Oral history project captures impact on community journalism during a pandemic

3/15/21 (Mon)

Oral history project captures impact on community journalism during a pandemic

A new project preserving the history of the impact of COVID-19 on community journalism in the middle of the country is now live on Poynter’s website.

About 700 pages worth of interviews with journalists from North Dakota, South Dakota, Nebraska, Kansas, Oklahoma, Arkansas and Louisiana capture the challenges and opportunities faced by rural newspapers in the early days of the pandemic.

Journalism historian Teri Finneman of the University of Kansas said the project primarily examines the impact at locally owned and family owned weekly newspapers.

The project includes: North Dakota: Steve Andrist, Jill Friesz, Kevin Schnepf, Cecile Wehrman, Amy Wobbema (and former Forum reporter Benny Polacca, now in Oklahoma); South Dakota: Alaina Beautiful Bald Eagle, Dave Bordewyk, Letti Lister, Jeremy Waltner; Nebraska: Bill Blauvelt, Dennis DeRossett, Amy Johnson, Carrie Pitzer; Kansas: Emily Bradbury, Bonita Gooch, Cynthia Haynes, Matt Tait, Joey Young; Arkansas: Wes Brown, Lori Freeze, Jeannie Roberts, Ashley Wimberley

“I really believe that community newspapers are the heart of journalism in America,” said Finneman, who is publisher of a community newspaper in Kansas and worked in journalism in North Dakota and South Dakota. “And to see how this substantial moment in history is impacting the lifeblood of information in rural communities, we feel, is really important."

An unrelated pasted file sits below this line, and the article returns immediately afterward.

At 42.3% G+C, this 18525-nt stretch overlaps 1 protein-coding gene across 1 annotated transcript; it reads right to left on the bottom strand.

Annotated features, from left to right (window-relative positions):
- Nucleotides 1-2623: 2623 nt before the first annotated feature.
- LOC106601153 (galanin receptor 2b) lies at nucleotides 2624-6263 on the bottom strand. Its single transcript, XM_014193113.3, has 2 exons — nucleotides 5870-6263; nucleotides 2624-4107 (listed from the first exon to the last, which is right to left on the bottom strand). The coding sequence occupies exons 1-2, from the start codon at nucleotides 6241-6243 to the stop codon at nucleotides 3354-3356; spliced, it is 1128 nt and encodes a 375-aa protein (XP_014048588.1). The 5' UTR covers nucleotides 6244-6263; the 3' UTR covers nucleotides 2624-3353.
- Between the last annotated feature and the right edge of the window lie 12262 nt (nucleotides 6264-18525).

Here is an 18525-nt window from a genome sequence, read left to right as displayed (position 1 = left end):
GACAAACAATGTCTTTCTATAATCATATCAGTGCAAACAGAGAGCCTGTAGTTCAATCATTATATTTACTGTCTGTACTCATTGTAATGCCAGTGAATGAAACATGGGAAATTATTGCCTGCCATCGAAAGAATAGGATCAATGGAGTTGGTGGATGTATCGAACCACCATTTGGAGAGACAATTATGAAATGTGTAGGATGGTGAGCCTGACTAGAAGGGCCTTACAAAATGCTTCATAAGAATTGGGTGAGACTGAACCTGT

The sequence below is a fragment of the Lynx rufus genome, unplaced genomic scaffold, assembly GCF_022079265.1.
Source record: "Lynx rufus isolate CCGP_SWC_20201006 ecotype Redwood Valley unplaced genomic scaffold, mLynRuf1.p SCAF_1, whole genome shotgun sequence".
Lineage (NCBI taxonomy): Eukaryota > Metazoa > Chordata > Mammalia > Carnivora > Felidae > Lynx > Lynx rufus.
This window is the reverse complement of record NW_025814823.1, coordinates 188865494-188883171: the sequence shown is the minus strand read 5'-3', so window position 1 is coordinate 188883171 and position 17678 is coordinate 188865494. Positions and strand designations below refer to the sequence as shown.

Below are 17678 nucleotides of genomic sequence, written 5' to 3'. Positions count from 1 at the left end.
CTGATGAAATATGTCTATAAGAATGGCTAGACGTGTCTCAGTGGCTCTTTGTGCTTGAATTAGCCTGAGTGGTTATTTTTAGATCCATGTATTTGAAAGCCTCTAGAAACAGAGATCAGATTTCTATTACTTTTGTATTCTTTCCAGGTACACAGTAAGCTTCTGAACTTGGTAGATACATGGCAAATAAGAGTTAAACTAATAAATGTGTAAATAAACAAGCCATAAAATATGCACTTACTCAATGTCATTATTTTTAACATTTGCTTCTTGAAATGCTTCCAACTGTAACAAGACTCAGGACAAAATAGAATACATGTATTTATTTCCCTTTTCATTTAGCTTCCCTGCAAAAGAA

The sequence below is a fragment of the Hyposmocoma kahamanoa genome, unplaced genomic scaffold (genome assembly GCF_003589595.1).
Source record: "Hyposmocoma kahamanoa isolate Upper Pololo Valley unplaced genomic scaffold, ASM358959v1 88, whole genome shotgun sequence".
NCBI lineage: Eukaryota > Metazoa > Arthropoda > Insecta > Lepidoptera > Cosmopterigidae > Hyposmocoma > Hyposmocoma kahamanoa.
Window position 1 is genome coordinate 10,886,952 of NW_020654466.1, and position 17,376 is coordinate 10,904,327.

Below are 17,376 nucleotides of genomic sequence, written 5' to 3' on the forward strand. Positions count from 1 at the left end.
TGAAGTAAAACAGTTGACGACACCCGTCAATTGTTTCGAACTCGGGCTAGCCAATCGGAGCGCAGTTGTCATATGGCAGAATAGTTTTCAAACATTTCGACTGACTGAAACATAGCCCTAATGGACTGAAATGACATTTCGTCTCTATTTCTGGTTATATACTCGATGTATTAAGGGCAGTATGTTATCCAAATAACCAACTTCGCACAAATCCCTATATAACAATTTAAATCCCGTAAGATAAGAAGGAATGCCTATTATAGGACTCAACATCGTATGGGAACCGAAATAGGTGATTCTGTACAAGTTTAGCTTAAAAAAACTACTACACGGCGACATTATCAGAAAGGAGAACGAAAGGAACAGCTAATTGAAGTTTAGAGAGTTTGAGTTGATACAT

Historian Will Mari of Louisiana State University, who co-authored the project, said it was important to capture these stories while history was happening and memories were still fresh. “Many of them were about survival and getting through just the day-to-day life of a small town or a small region’s newspaper,” he said. “But also a lot of really profound and interesting things as publishers and editors struggled with how to pay their bills and serve as a resource for their communities and take care of their news workers.”

Oral history allows for the capturing of history that would never otherwise make textbooks but is critical to preserve to tell a more accurate picture of the nation’s past, Finneman said. Materials collected in the project, including transcripts, audio, photos and examples of news coverage, are now housed in each state’s historical society in addition to Poynter’s new site.

Finneman is also working on research papers related to the interviews to examine how journalistic routines more broadly were impacted, as well as newspapers’ business models.

“These rural community journalists have played just an essential role at this pivotal moment in U.S. history, and this project is about capturing their stories,” she said.

Find the Poynter collection of the project at https://www.poynter.org/the-essential-workers/.

 

For further information, contact Sarah Elmquist Squires,
NDNA Executive Director,
866-685-8889 or
sarahes@ndna.com